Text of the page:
In the previous post, I wrote about frugal ideas I hate and that I think are a waste of time. Today, I’m concentrating on the “big wins,” as Ramit calls them. This is the stuff I’d file under “too valuable to ignore.” These big wins can save you hundreds of dollars right away and thousands in the long run. They’re not simply about saving a buck or two here and there, and they’re fairly practical rather than quirky or unconventional.
Here’s my list of powerful tactics that lead to big money wins.
1. Negotiate your salary. If you don’t even try to negotiate, you’re losing out. It’s easier than you think and just a little bit of effort can make a thousands of dollars in difference over your career. Plus, there’s very little at risk when you negotiate (the worst case is you get a “no”). Remember that negotiating your starting salary is most important. This is the number you’ll be working off of from then on, so don’t sacrifice when you’re hired and expect a big jump in salary later.
2. Investing early and adequately. You simply can’t replace the value compounding returns if you wait to invest until later. It’s extremely important to get your money invested as soon as you can. At age 25, I don’t worry about timing the markets since returns tend to average out nicely over the long term. When I reach retirement age, I expect I’ll have earned about 12% per year over 40 years based on the history of the stock market.
3. Tracking spending and budgeting. This one makes both lists! Even if you think you’re cutting back by being frugal, you’ll never know for sure if you don’t do some level of tracking. Budgeting is important, too, so you can make sure you’re hitting your financial goals by saving and investing consistently and effectively (and following #2 on the list).
4. Earn more outside your job. This is another example where time spent on earning more is much more valuable than clipping coupons and pinching pennies. Undoubtedly, you have at least some free time to devote earning money on the side. It can involve as little as five hours a week. Take some time to brainstorm some ideas of how you can earn money. It could be odd jobs, selling things, or providing your services to others. If you can’t get a job, there are other ways to make money, too. It’s really about finding a combination of using your skills and being resourceful and creative. Remember: you don’t need to be an expert. I’m a freelance writer on Adaptu, but I don’t have a Ph. D. in writing.
5. Cut the recurring bills. Ramit shows one reader’s 2-week savings from canceling his gym membership, switching banks, and moving to the best cell phone plans to saved $1,400 a year. This is about the same as giving up 250 lattes for the 12 months. Which is easier to you? Cable TV and/or Satellite is also an easy one to cut out. DirecTV can charge some hefty fees With free programming available, it makes no sense to shell out close to $100 a month on cable. If you concentrate on things you don’t consistently use that cost $10+ a month but get billed automatically, you’ll come up with some great savings with very little effort or change in your life.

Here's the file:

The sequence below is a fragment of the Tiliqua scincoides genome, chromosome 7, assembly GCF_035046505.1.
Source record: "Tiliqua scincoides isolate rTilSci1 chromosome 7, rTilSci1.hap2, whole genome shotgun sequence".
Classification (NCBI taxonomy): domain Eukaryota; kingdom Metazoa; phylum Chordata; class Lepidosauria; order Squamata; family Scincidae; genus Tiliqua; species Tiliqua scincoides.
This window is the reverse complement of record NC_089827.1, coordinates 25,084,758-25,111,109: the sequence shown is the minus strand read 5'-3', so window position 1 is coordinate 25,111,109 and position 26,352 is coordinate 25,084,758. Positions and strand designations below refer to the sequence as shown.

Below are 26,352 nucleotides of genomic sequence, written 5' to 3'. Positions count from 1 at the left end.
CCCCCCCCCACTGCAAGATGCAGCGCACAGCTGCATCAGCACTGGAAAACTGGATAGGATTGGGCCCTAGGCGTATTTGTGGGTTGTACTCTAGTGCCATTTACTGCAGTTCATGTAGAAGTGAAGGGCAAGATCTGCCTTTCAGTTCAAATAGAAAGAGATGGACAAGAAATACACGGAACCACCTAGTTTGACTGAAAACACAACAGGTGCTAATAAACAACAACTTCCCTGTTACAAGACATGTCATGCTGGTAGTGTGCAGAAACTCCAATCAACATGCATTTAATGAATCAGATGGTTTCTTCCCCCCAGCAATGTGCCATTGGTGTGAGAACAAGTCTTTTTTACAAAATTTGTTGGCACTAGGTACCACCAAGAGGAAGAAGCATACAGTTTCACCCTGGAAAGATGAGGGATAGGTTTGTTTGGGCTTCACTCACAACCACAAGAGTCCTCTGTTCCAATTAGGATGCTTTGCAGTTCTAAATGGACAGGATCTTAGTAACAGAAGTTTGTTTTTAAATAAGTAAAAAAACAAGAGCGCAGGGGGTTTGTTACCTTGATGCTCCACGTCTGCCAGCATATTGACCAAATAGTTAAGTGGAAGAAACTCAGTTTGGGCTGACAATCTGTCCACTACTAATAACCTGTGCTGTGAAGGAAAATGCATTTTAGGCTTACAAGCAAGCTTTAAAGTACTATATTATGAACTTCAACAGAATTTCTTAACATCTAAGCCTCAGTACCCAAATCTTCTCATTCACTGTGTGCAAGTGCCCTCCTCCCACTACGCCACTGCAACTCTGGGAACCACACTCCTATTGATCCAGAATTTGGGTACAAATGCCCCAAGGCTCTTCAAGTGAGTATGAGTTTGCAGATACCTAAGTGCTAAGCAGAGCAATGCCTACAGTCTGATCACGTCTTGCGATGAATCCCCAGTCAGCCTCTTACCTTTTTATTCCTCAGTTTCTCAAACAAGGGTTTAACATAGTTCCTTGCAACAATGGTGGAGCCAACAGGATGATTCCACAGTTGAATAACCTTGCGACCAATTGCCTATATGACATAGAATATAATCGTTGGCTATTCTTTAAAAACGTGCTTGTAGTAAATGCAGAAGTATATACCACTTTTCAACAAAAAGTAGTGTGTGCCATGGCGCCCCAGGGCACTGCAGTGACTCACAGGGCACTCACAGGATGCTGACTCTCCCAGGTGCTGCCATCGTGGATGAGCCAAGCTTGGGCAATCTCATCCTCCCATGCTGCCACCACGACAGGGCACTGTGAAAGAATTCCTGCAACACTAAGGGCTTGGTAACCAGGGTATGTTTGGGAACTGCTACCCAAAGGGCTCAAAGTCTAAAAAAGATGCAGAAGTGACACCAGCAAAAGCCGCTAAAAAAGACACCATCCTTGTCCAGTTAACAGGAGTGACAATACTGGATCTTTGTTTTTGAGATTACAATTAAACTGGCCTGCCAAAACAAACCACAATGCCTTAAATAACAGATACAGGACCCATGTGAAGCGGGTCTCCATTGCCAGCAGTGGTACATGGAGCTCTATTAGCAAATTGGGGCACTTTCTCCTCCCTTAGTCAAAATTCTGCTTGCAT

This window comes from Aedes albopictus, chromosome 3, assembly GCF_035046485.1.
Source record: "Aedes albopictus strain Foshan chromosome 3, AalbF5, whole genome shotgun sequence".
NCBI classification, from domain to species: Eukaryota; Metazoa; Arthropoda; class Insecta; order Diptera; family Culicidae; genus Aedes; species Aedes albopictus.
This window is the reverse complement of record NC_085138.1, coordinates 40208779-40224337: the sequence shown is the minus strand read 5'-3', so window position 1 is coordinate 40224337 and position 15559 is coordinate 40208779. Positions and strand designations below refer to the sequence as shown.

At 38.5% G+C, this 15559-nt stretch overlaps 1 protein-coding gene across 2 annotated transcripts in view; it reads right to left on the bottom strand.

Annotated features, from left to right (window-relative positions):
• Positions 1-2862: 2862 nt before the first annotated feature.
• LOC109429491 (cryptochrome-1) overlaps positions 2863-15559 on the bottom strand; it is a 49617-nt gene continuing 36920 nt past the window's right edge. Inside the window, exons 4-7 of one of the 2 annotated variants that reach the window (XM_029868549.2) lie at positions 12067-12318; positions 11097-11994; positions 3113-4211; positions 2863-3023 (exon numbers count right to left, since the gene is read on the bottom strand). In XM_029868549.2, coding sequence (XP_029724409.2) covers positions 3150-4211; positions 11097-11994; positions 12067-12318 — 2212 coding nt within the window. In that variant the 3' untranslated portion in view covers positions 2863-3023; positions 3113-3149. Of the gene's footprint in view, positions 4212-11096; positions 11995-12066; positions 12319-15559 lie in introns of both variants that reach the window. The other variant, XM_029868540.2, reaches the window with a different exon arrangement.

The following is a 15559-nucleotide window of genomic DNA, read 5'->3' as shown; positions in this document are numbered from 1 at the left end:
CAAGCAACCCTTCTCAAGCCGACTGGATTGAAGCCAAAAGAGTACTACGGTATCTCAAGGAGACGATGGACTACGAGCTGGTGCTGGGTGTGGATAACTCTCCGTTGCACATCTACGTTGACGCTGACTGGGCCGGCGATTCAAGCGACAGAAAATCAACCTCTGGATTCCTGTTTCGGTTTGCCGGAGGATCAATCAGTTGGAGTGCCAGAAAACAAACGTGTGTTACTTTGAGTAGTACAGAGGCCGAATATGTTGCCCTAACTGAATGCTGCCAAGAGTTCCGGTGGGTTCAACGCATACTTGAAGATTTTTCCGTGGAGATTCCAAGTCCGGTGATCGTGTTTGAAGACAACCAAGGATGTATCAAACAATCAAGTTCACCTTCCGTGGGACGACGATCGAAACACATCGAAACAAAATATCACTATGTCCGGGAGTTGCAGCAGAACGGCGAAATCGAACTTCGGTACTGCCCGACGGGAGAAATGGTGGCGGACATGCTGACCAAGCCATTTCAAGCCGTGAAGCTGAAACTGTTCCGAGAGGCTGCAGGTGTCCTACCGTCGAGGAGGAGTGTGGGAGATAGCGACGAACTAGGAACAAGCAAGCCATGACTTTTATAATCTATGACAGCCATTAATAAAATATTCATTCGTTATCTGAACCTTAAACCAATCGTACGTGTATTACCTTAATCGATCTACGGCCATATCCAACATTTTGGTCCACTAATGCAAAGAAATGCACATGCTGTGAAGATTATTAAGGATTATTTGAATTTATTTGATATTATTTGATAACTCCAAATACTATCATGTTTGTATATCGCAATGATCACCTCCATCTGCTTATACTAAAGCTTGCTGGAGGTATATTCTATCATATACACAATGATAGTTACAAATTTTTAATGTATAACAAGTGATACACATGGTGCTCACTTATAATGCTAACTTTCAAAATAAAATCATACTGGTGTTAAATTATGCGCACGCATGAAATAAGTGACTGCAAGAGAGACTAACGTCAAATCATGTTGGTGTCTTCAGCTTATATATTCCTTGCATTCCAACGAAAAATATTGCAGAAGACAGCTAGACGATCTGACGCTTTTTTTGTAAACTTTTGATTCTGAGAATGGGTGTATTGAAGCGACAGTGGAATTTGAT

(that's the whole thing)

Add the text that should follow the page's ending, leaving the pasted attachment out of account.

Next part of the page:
6. For recurring bills you can’t eliminate, shop around. In about 20 minutes, you can research and switch to cheaper car insurance. There are tons of options out there, so don’t assume that your current plan is the best. If you save $400 in that 20 minutes, that’s an incredible hourly rate for your effort. This works for just about any industry that has multiple carriers: cable, cell phones, internet. Consider the alternatives when you have options, and this step becomes just as effective #5.
7. Pay off debt quickly. I’m sure this is something we all want to do but not everyone pays as much attention to it as they should. If you leave college with about $23,000 in student loans, like the average student, you’ll pay almost $9,000 in interest if you pay the minimum over 10 years. If you want to save big on interest, always pay more than the minimum payment on your loans. In the same scenario with $23,000 of debt, you’d cut your interest down to about $3,500 if you doubled your monthly payments. Paying off loans allows you to start investing sooner, giving you the ability to grow wealth instead of merely paying down your debt.
The bottom line: if you don’t focus on these things, you’ll easily wipe out your frugal savings you’ve made by concentrating on the small stuff. The best part about focusing on the “big wins” is that you don’t need to pick dozens of them to work on. Pick a few and you’re on your way to saving big.
Do you have any “big wins” that you’re going after?
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photo by: Sue Peacock